New Subsets Of Cd4+ Helper T Cells Uncovered By Researchers

Nikki Attkisson | Last Updated : March 1, 2022

A new study has shown that certain genes in CD4+ helper T cell subsets may have some connection with the risk of autoimmune conditions. It is important to understand that T cells are critical when it comes to fighting infections, and they also impact certain autoimmune conditions. They are also important to fight cancer cells in the body.

New Subsets Of Cd4+ Helper T Cells Uncovered By Researchers

Researchers have shown that there is a difference between donors when it comes to the working of these CD4+ T cell subsets, and this also works differently in men and women. The best part of the research was that the team provided complete details about the data online, and this can be useful for other immunologists to work on this data.

New Subsets Of Cd4+ Helper T Cells Uncovered By Researchers

Experts say that this research can be beneficial for researchers to find cell types that are associated with various diseases and the target genes that affect them in the body. The difference in the behavior of the CD4+ T cell subsets based on certain genes is an interesting approach, and this can benefit many researchers around the world.

The single-cell RNA method of sequencing was used to analyze the genes and the different ways in which they worked in the body. The sample was collected from donors, and more than a million CD4+ T cells were analyzed as part of the research. The difference in RNA sequencing of these cells provides interesting insights into various autoimmune diseases.

Whenever our body is infected with a virus or other foreign particle, the T cells in the body remember the infection for a long period, and this is beneficial to prevent further infection in the future. As the T cells remember the invaders, it will alert the immune system in case of a future attack. In this way, it is beneficial as a signaling system to trigger the immune response in the body during an infection.

The researchers have now analyzed the difference in subsets of these cells that can be useful to treat various autoimmune conditions. The T cells were activated before they were analyzed, and this has given better insights into how they work in real-time during an attack. In normal cases, these cells are studied in an isolated manner, and it is not possible to understand how they work exactly to fight any infection in the body.

On the other hand, the research was done after activating the T cells, and the sequencing was done after this stage. In this manner, the exact role of these cells can be known, and it becomes easier to understand their response during an infection. The researchers are keen to understand the reason for these cells to behave differently due to their features.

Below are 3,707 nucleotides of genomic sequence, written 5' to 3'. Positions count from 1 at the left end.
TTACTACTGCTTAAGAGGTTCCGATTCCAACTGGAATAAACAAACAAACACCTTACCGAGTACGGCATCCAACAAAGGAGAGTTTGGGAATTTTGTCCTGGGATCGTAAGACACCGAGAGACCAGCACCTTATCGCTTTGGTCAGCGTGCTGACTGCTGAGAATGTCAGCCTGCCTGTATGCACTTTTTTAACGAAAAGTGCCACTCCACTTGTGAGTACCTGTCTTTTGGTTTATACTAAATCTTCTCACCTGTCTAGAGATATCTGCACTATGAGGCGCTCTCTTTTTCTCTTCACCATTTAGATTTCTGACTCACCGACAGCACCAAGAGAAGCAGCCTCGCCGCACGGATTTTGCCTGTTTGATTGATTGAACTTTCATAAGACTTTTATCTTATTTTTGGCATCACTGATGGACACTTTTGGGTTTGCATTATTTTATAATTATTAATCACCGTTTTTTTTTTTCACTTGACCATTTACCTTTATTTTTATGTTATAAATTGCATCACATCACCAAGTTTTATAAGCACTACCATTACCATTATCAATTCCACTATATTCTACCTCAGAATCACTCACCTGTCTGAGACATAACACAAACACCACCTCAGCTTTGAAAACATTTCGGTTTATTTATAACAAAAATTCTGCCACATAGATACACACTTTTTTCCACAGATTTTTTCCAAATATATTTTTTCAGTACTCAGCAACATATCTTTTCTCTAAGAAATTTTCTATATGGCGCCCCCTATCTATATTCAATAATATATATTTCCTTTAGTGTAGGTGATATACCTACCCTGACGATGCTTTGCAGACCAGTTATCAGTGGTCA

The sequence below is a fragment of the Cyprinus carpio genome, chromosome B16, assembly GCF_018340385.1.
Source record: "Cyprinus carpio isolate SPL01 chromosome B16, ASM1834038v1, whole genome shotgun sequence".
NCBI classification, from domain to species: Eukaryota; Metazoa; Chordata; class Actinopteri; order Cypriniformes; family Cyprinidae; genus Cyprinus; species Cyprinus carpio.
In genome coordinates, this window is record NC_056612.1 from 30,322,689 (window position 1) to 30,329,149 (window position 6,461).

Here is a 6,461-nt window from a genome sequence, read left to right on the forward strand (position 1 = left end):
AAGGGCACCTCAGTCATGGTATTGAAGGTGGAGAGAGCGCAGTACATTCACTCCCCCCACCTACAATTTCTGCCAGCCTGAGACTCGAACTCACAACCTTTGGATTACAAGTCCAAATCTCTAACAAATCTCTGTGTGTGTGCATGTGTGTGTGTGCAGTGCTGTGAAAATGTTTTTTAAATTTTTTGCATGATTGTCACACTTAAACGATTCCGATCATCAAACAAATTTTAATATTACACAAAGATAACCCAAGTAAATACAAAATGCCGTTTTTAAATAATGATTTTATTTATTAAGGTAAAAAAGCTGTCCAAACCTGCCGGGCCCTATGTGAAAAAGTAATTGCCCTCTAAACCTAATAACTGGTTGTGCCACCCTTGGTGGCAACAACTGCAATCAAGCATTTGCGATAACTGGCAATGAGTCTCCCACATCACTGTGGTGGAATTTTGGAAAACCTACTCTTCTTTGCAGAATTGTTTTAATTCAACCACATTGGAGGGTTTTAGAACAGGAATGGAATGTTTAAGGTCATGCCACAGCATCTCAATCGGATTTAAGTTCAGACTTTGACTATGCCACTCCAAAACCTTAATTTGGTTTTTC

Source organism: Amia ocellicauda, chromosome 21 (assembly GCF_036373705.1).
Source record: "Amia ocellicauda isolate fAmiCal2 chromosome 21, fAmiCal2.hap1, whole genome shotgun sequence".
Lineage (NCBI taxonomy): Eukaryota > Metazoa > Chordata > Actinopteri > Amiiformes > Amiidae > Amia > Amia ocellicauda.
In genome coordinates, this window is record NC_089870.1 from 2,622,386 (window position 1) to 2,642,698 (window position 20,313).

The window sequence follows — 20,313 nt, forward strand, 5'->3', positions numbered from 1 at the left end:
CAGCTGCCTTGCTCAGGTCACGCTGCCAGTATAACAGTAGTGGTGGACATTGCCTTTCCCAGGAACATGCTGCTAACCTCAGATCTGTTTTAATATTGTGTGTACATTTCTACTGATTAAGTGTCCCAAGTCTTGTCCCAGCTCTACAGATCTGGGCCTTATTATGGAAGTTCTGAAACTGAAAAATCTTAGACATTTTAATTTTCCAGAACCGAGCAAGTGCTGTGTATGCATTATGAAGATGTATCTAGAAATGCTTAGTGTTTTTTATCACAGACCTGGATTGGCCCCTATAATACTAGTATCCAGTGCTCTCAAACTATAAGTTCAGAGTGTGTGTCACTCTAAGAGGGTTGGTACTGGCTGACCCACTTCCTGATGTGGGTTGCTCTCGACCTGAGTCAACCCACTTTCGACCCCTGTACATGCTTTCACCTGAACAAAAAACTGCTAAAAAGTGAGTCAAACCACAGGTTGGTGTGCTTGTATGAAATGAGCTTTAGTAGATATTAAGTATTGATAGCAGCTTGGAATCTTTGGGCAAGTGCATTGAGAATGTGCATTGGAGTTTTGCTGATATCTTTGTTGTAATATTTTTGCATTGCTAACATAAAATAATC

Interestingly, the behavior of these T cells changed gender-wise also, and this is yet another interesting outcome of the research. The way in which these cells communicate with other cells varied a lot between men and women. Earlier research had not focused on this area, which can open new doors for scientists to work on different treatment methods for men and women suffering from autoimmune disorders.

According to experts, more women suffer from autoimmune diseases than men, and this may be one of the contributing factors. It becomes easier to analyze why women are more prone to certain diseases than men by analyzing the behavior of these cells. Once this is analyzed in the proper manner, devising the proper treatment plan becomes an easy task for the scientists. In this regard, this study has highlighted various important aspects related to the behavior of the T cells in the body.

Nikki Attkisson

With over 15 years as a practicing journalist, Nikki Attkisson found herself at Powdersville Post now after working at several other publications. She is an award-winning journalist with an entrepreneurial spirit and worked as a journalist covering technology, innovation, environmental issues, politics, health etc. Nikki Attkisson has also worked on product development, content strategy, and editorial management for numerous media companies. She began her career at local news stations and worked as a reporter in national newspapers.

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